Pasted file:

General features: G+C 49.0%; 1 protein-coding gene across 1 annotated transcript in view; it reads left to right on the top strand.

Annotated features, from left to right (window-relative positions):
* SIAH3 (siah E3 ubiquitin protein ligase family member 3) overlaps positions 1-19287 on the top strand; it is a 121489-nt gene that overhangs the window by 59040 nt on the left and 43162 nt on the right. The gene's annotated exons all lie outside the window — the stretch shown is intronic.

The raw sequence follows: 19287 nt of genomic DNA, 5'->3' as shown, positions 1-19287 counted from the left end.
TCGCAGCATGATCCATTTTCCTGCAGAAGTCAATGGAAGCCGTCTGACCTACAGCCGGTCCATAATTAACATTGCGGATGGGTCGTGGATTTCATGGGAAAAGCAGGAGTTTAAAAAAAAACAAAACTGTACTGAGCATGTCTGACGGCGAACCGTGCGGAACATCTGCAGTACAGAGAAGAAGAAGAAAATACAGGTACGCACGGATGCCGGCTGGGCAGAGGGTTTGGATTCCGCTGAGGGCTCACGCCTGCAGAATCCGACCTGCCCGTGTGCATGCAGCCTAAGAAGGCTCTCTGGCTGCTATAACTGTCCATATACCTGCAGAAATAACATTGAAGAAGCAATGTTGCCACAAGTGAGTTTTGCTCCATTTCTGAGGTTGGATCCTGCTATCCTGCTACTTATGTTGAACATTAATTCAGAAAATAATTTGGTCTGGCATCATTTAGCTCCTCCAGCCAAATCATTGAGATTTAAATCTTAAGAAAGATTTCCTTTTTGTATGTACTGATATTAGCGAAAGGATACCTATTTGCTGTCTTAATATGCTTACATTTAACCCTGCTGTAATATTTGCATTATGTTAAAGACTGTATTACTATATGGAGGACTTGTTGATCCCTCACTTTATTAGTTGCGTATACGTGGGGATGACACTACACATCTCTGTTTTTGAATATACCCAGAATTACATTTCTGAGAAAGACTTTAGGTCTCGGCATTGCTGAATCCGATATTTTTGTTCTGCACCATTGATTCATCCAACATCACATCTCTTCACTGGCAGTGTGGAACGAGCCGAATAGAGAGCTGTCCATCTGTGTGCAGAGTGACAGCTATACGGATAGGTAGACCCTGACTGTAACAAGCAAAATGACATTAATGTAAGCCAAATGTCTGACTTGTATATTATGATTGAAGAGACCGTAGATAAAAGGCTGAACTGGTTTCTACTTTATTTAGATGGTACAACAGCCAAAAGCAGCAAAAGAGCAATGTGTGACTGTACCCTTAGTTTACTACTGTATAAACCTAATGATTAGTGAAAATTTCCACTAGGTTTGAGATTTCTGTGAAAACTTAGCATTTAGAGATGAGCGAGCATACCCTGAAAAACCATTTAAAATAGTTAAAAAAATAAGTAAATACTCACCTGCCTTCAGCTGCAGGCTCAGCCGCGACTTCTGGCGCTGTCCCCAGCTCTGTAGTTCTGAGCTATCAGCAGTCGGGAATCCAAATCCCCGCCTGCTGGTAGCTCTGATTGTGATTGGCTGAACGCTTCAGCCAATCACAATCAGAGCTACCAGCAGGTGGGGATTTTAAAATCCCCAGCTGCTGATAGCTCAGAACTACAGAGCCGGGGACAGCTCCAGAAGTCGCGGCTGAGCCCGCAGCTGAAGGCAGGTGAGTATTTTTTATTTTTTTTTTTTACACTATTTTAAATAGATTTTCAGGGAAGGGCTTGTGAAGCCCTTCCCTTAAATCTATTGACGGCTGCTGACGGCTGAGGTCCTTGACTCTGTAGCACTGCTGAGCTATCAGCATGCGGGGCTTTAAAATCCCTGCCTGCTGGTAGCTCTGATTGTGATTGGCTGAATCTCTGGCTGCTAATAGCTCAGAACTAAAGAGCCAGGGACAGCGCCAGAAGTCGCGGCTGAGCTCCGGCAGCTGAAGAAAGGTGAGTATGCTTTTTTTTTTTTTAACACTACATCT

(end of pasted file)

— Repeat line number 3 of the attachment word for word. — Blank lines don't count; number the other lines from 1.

* SIAH3 (siah E3 ubiquitin protein ligase family member 3) overlaps positions 1-19287 on the top strand; it is a 121489-nt gene that overhangs the window by 59040 nt on the left and 43162 nt on the right. The gene's annotated exons all lie outside the window — the stretch shown is intronic.